Daniel Marcu -- University of Southern California John Moran -- Transpiral Translation Services Kristen Parton -- Columbia University Maja Popović -- DFKI Johann Roturier -- Symantec Midori Tatsumi -- Independent Researcher/Lecturer Andy Way -- CNGL / Dublin City University Programme 9:00 - 10:30 Session 1 9:00 MT Post-Editing into the Mother Tongue or into a Foreign Language? Spanish-English MT Output Post-Edited by Translation Trainees Pilar Sánchez Gijon and Olga Torres Hostench 9:30 Comparison of Post-Editing Productivity between Professional Translators and Lay Users Nora Aranberri, Gorka Labaka, Arantza Diaz de Iiarraza, and Kepa Sarasola 10:00 Monolingual Post-Editing by a Domain Expert is Highly Effective for Translation Triage
10:30 - 11:00 Coffee Break 11:00 - 12:30 Session 2 11:00 Perceived vs. Measured Performance in the Post-Editing of Suggestions from Machine Translation and Translation Memories
Federico Gaspari, Antonio Toral, Sudip Kumar Naskar, and Declan Groves 12:00 Cognitive Demand and Cognitive Effort in Post-Editing Isabel Lacruz, Michael Denkowski and Alon Lavie 12:30 - 14:00 Lunch Break 14:00 - 16:00 Posters and Demos Vocabulary Accuracy of Statistical Machine Translation in the Legal Context Jeffrey Killman Towards Desktop-Based CAT Tool Instrumentation -- iOmegaT John Moran, David Lewis and Christian Saam Translation Quality in Post-Edited versus Human-Translated Segments: A Case Study Elaine O'Curran The TAUS Post-Editing Course & The TAUS Post-editing Productivity Tools Attila Görög QuEst for Estimating Post-Editing Effort Lucia Specia An Open-Source Desktop Post-Editing Tool Lane Schwartz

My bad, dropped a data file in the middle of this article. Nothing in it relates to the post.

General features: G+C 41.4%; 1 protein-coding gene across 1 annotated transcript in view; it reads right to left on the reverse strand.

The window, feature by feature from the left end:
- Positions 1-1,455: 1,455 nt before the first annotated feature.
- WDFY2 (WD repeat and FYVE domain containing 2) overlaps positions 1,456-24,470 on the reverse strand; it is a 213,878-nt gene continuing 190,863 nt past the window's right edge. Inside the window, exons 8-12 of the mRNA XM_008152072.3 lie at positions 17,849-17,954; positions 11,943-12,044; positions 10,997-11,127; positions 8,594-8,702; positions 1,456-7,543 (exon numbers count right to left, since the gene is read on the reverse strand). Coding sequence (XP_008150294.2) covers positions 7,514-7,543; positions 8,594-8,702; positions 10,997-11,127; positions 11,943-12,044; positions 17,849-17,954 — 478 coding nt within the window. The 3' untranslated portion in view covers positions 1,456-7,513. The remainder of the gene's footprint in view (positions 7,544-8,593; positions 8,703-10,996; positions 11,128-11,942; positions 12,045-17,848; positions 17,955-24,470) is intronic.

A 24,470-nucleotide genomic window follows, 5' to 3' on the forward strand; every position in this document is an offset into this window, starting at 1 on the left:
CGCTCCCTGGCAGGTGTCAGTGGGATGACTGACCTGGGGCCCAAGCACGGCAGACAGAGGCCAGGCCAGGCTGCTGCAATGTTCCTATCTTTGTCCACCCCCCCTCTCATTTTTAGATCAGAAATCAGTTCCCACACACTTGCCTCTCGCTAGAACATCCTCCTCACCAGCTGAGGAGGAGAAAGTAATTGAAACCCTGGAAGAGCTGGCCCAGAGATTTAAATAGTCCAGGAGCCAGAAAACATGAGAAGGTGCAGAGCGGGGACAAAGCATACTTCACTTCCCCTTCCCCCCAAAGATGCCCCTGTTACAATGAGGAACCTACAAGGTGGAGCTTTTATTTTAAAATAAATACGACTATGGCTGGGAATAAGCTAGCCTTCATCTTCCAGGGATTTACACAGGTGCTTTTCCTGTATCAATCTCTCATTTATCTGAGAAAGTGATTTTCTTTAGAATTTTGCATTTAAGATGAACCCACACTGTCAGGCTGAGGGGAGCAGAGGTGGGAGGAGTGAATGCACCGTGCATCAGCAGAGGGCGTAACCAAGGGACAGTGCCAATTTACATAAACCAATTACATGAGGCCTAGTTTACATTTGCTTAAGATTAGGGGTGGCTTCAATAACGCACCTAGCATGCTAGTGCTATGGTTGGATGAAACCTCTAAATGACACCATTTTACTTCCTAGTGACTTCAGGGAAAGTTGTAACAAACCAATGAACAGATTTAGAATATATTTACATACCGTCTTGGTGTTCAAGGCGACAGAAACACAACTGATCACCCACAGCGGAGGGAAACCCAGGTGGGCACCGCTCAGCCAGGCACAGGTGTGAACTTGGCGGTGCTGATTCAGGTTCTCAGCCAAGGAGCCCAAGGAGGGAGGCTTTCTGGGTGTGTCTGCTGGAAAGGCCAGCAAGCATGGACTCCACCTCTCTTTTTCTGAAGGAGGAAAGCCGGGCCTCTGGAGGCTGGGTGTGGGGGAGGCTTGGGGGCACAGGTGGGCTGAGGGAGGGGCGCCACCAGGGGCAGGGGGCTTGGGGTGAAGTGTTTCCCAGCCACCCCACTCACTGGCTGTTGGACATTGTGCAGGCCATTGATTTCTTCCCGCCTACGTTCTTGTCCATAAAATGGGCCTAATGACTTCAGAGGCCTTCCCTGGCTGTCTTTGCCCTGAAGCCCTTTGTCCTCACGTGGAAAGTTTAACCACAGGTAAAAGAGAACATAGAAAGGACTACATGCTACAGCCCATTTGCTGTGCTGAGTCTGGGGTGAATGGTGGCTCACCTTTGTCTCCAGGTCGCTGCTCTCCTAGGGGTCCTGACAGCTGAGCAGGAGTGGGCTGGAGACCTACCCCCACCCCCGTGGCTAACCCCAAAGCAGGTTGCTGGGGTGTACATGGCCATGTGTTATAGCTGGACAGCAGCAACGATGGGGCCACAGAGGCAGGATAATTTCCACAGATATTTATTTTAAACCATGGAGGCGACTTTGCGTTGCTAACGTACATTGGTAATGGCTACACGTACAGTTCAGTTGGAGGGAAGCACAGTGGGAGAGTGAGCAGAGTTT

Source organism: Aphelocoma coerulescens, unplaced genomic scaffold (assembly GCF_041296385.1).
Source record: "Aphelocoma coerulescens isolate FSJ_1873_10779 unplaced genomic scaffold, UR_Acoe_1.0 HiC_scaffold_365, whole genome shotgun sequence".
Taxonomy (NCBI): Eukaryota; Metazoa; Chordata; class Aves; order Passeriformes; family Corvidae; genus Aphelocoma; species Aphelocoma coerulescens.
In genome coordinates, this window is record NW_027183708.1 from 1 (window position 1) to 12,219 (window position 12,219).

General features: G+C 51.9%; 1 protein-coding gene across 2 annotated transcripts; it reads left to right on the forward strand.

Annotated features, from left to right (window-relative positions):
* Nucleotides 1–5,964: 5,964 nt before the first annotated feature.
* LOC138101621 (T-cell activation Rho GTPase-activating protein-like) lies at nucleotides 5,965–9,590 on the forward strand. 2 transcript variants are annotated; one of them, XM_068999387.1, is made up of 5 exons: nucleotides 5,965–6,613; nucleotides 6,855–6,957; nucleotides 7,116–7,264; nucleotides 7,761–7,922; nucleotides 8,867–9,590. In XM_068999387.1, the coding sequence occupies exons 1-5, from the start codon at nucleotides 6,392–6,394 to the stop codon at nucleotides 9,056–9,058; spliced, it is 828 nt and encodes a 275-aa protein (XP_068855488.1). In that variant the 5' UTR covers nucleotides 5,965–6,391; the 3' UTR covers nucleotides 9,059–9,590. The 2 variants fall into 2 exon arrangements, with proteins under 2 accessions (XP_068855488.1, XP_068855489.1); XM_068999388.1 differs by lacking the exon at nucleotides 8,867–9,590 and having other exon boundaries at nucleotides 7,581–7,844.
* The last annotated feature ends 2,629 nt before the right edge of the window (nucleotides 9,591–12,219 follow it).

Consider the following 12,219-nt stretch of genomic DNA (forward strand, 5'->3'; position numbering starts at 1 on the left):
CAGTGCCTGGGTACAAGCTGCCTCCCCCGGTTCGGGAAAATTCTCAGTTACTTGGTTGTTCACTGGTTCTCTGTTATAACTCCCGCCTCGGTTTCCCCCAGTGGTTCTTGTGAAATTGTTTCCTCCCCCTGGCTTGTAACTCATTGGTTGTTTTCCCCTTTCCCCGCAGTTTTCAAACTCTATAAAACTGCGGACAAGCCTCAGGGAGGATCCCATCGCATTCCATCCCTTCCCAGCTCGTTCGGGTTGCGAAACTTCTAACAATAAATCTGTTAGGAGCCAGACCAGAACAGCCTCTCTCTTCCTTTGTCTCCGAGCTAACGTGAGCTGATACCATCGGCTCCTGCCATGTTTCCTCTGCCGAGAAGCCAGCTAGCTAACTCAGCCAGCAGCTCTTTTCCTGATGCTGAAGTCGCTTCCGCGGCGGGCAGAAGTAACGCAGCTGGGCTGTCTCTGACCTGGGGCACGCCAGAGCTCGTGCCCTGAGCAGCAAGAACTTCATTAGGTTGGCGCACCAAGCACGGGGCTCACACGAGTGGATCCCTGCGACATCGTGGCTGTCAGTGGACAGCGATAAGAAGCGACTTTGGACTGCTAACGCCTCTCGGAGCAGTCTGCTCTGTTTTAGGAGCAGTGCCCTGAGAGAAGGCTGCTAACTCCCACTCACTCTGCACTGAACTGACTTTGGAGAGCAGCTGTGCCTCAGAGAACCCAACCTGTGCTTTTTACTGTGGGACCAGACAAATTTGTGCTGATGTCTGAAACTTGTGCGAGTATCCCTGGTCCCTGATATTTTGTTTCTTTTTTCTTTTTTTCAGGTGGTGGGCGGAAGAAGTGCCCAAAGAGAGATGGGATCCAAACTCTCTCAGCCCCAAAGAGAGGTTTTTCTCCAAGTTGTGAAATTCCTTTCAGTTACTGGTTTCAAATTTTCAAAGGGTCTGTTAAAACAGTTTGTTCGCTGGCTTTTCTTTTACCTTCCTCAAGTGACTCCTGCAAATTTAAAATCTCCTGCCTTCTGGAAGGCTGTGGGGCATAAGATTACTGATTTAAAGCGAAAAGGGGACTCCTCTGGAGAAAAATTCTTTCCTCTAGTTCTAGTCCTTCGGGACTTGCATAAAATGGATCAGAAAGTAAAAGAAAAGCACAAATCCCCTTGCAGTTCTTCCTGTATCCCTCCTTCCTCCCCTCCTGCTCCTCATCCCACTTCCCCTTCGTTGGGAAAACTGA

Michael Denkowski Post-Editing User Interface Using Visualization of a Sentence Structure Yudai Kishimoto, Toshiaki Nakazawa, Daisuke Kawahara and Sadao Kurohashi Kanjingo: A Mobile App for Post-Editing Sharon O’Brien 16:00 - 17:30 Panel: What Lies Ahead for Post-editing?
Moderator: Mike Dillinger (AMTA President)
Olga Beragovaya (Welocalize) John Moran (CNGL, TCD) David Rumsey (President-Elect at American Translators’ Association) Lori Thicke (Translators Without Borders) Chris Wendt (Microsoft)